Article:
6 Robert Charles Benchley (1889-1945), American drama critic, actor and humorist
7 Eugene Gladstone O’Neill (1888-1953), American playwright
8 James O’Neill (1847-1920), Irish-American actor, best known as the star of a long-running stage adaptation of Alexandre Dumas’s The Count of Monte Cristo

In They Were Expendable (Harcourt, Brace & Company – New York, 1942), an account of Motor Torpedo Boat Squadron Three’s heroic actions during the Philippine campaign early in World War II, the American journalist and author William Lindsay White (1900-73) used the bejesus out of with another verb:

The bombers were to land at Mindanao, gas up, take off, and blow the be-Jesus out of every Jap warship in the region, and meanwhile the convoy of inter-island steamers would start for Bataan, bringing food enough for weeks. Bataan was to be saved after all.

The following use of the bejesus out of is from the column from this Corner, by Miriam W. Flather, in the Nashua Telegraph (Nashua, New Hampshire) of Tuesday 2nd August 1949:

Aug 2—Nobody is edified to see state departments and institutions, affected by budget cuts, attempting to gain public sympathy for their plight by cutting personnel.
Nobody is likely to forget a couple of years ago when Congress most reprehensibly (?) cut the appropriation for the Treasury Department, which turned around and cut the bejesus out of the US Customs Bureau, causing the discharge of a tremendous number of its employes [sic].

The most usual of the phrases built on the pattern to [verb] the bejesus out of somebody or something are:
to beat the bejesus out of somebody, meaning to give a good hiding to somebody,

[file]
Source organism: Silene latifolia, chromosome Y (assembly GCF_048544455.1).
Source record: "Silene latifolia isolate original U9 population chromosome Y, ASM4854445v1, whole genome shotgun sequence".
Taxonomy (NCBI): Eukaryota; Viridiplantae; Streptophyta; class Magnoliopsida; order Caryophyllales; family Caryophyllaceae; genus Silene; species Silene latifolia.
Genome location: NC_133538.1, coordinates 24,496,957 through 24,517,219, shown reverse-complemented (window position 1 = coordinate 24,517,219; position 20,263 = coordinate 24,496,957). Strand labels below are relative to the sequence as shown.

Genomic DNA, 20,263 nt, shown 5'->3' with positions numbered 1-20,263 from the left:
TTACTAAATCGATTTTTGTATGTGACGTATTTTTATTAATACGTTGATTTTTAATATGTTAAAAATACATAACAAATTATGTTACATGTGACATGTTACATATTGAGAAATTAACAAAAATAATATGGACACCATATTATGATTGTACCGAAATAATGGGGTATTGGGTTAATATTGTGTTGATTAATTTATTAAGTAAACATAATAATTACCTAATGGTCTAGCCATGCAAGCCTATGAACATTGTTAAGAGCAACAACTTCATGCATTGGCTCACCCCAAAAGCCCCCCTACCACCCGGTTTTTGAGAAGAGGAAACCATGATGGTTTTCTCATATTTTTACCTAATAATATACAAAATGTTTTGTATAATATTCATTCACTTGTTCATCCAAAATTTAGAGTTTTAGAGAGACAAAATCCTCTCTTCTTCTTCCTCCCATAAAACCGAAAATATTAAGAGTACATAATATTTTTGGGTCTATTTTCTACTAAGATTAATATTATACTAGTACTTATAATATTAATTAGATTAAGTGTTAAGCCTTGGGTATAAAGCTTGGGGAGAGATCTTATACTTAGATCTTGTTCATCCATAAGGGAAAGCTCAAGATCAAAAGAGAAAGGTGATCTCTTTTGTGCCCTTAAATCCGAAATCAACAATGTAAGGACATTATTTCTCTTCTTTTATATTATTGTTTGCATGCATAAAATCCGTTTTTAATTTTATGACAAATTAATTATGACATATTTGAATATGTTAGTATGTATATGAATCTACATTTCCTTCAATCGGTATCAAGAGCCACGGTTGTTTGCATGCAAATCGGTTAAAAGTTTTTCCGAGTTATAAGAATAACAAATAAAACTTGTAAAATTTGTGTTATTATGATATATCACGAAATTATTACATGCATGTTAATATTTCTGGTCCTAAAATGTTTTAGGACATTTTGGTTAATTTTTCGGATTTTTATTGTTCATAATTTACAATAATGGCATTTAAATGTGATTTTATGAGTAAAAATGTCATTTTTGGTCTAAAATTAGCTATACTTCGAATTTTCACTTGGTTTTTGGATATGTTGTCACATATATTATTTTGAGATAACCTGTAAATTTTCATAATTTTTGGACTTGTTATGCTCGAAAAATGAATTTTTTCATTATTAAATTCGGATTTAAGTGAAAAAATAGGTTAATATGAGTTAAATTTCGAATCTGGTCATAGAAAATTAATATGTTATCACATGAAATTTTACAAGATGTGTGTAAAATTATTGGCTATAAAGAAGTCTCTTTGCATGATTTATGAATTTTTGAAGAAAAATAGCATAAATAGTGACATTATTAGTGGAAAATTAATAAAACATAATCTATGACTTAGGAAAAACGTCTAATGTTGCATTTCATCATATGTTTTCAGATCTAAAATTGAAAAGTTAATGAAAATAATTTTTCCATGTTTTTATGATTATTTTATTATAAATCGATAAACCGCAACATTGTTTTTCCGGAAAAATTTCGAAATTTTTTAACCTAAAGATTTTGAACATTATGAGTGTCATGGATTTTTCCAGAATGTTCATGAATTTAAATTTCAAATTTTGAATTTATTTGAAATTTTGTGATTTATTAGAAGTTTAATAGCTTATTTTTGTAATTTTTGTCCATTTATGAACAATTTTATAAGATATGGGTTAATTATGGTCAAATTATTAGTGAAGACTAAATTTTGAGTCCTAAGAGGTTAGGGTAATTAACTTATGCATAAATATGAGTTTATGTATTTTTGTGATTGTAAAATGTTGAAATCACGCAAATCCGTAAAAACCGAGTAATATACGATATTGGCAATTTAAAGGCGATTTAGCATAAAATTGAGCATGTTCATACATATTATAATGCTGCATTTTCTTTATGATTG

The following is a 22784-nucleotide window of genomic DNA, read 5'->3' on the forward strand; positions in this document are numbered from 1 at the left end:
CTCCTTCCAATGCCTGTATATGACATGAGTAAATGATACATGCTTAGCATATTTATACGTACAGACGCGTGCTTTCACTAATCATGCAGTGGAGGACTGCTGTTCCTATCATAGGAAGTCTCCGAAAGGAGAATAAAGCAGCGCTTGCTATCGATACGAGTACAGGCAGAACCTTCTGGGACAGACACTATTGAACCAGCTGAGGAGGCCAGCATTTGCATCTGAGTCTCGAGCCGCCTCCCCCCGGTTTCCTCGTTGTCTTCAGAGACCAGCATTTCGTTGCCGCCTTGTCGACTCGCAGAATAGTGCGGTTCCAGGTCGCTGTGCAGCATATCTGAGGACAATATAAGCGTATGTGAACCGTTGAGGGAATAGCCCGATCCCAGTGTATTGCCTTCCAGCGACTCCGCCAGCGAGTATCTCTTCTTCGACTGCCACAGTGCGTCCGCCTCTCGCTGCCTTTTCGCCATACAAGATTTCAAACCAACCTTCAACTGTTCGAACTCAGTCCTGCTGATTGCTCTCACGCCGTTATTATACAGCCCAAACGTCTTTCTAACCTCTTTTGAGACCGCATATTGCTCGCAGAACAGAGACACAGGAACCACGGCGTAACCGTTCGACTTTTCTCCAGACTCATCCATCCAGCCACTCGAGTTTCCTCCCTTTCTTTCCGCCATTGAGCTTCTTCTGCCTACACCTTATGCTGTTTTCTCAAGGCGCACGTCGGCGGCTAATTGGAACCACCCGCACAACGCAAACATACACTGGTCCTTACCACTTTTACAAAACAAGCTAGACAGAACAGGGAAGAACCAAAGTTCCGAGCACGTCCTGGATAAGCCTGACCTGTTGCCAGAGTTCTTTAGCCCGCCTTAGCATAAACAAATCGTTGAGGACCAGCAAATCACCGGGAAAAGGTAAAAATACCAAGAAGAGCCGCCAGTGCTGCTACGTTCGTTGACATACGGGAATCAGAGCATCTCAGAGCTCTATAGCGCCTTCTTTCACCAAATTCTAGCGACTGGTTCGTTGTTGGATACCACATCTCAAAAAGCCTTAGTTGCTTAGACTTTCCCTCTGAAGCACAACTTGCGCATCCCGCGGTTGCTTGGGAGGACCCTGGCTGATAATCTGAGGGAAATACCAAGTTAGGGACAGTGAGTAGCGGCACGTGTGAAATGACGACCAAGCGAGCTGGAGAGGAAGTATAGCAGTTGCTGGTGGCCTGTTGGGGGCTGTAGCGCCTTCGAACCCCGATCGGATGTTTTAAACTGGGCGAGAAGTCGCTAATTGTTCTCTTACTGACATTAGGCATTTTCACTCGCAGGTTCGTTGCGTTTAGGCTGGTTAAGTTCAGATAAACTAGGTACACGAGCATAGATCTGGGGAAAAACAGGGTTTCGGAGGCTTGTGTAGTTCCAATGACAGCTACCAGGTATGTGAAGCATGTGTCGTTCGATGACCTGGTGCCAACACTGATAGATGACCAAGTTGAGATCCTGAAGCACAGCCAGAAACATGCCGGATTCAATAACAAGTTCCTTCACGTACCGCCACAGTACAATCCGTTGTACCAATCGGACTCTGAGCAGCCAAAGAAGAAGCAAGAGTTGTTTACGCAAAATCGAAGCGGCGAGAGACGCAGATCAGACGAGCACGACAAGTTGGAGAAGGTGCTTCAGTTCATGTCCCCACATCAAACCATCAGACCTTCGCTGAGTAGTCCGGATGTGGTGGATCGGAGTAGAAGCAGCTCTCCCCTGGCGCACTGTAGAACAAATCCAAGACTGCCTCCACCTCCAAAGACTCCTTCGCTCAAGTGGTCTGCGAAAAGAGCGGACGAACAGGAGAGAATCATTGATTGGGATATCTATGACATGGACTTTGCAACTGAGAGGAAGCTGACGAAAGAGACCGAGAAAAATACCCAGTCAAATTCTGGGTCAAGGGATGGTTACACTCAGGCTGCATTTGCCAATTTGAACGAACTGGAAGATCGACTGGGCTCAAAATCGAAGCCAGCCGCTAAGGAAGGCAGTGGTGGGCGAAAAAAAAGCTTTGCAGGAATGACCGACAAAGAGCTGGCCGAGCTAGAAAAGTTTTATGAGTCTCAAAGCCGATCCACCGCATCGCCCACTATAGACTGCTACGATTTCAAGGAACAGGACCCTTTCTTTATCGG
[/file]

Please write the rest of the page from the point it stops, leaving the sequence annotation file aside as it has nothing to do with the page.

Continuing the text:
to scare the bejesus out of somebody, meaning to frighten somebody very much.

The former phrase is first recorded in While Rome Burns (Grosset and Dunlap – New York, 1934), by the American author, critic and actor Alexander Humphreys Woollcott (1887-1943), who gave an account of a performance at Memphis, Tennessee, of the comedy duo James Terence Duffy (1889-1939) and Frederick Chase Sweeney (1894-1954), who were both Irish-American:

It seems that the two minds without a single thought were not attuned to the audience that day, which was more than merely unresponsive. Its silence had a kind of malignance. The good people of Memphis appeared actually to resent the antics of these zanies. It was as if They all had come to the theater to think over Their private worries and did not wish to be disturbed. After ten minutes of this congealing experience, Mr. Duffy rose, brushed the dust from his knees, and stepped forward with an ingratiating informality. Shyly he said he just wished to thank Memphis for one of the most heart-warming receptions within his memory as a poor strolling player.
“And now,” he added, his manner changing subtly to the cheerful bustle of a master of ceremonies, “if you will all just remain seated, my partner, Mr. Sweeney, will pass down the aisle with a baseball bat and beat the be-Jesus out of you.”

The earliest occurrence of the latter phrase that I have found is from the column Channing Cope’s Almanac, titled that day Farmers Learning How To Save Soil, published in The Atlanta Constitution (Atlanta, Georgia) of Tuesday 12th October 1948:

There are several ways to convince the average American that it is necessary to save his country’s soil. One method is to scare him. This method, now employed by William Vogt and Fairfield Osborne, was used for years by Louis Bromfield, Chief Hugh Bennett, of the Soil Conservation Service; Jonathan Forman, of Friends of the Land, and others. It was described by Bromfield as the “scare the bejeezus out of ’em” method.